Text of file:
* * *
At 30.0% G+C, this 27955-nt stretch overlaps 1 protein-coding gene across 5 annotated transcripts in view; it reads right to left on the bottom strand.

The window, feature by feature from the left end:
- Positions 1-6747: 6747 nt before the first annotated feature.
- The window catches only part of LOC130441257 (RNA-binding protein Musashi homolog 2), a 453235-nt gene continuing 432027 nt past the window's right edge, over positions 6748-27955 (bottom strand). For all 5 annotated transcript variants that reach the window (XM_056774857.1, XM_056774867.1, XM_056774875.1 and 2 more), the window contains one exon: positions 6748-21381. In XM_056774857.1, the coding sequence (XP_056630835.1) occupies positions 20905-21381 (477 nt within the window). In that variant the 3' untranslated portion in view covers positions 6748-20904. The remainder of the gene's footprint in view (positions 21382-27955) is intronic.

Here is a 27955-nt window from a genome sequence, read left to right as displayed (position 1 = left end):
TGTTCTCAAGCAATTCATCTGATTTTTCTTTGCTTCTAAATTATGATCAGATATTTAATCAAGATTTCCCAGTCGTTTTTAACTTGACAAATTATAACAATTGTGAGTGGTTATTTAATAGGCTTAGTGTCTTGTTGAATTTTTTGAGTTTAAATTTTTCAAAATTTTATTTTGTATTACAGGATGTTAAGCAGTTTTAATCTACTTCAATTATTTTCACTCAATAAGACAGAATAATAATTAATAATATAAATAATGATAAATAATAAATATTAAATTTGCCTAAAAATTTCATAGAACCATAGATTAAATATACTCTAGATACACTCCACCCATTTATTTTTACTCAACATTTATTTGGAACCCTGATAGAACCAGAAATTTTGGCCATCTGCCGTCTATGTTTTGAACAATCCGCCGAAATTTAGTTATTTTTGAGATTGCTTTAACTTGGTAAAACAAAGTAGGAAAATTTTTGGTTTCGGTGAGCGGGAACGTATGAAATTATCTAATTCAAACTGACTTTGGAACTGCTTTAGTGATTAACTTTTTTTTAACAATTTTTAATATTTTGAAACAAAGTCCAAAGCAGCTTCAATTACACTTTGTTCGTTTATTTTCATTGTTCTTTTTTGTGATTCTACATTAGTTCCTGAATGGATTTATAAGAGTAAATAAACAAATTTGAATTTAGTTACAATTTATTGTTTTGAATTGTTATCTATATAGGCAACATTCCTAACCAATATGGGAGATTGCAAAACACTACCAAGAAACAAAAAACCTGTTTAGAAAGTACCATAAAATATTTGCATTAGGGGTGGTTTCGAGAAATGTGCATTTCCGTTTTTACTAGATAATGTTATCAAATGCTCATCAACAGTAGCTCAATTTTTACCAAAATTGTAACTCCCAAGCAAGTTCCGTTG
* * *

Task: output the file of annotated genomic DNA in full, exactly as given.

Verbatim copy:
At 30.0% G+C, this 27955-nt stretch overlaps 1 protein-coding gene across 5 annotated transcripts in view; it reads right to left on the bottom strand.

The window, feature by feature from the left end:
- Positions 1-6747: 6747 nt before the first annotated feature.
- The window catches only part of LOC130441257 (RNA-binding protein Musashi homolog 2), a 453235-nt gene continuing 432027 nt past the window's right edge, over positions 6748-27955 (bottom strand). For all 5 annotated transcript variants that reach the window (XM_056774857.1, XM_056774867.1, XM_056774875.1 and 2 more), the window contains one exon: positions 6748-21381. In XM_056774857.1, the coding sequence (XP_056630835.1) occupies positions 20905-21381 (477 nt within the window). In that variant the 3' untranslated portion in view covers positions 6748-20904. The remainder of the gene's footprint in view (positions 21382-27955) is intronic.

Here is a 27955-nt window from a genome sequence, read left to right as displayed (position 1 = left end):
TGTTCTCAAGCAATTCATCTGATTTTTCTTTGCTTCTAAATTATGATCAGATATTTAATCAAGATTTCCCAGTCGTTTTTAACTTGACAAATTATAACAATTGTGAGTGGTTATTTAATAGGCTTAGTGTCTTGTTGAATTTTTTGAGTTTAAATTTTTCAAAATTTTATTTTGTATTACAGGATGTTAAGCAGTTTTAATCTACTTCAATTATTTTCACTCAATAAGACAGAATAATAATTAATAATATAAATAATGATAAATAATAAATATTAAATTTGCCTAAAAATTTCATAGAACCATAGATTAAATATACTCTAGATACACTCCACCCATTTATTTTTACTCAACATTTATTTGGAACCCTGATAGAACCAGAAATTTTGGCCATCTGCCGTCTATGTTTTGAACAATCCGCCGAAATTTAGTTATTTTTGAGATTGCTTTAACTTGGTAAAACAAAGTAGGAAAATTTTTGGTTTCGGTGAGCGGGAACGTATGAAATTATCTAATTCAAACTGACTTTGGAACTGCTTTAGTGATTAACTTTTTTTTAACAATTTTTAATATTTTGAAACAAAGTCCAAAGCAGCTTCAATTACACTTTGTTCGTTTATTTTCATTGTTCTTTTTTGTGATTCTACATTAGTTCCTGAATGGATTTATAAGAGTAAATAAACAAATTTGAATTTAGTTACAATTTATTGTTTTGAATTGTTATCTATATAGGCAACATTCCTAACCAATATGGGAGATTGCAAAACACTACCAAGAAACAAAAAACCTGTTTAGAAAGTACCATAAAATATTTGCATTAGGGGTGGTTTCGAGAAATGTGCATTTCCGTTTTTACTAGATAATGTTATCAAATGCTCATCAACAGTAGCTCAATTTTTACCAAAATTGTAACTCCCAAGCAAGTTCCGTTG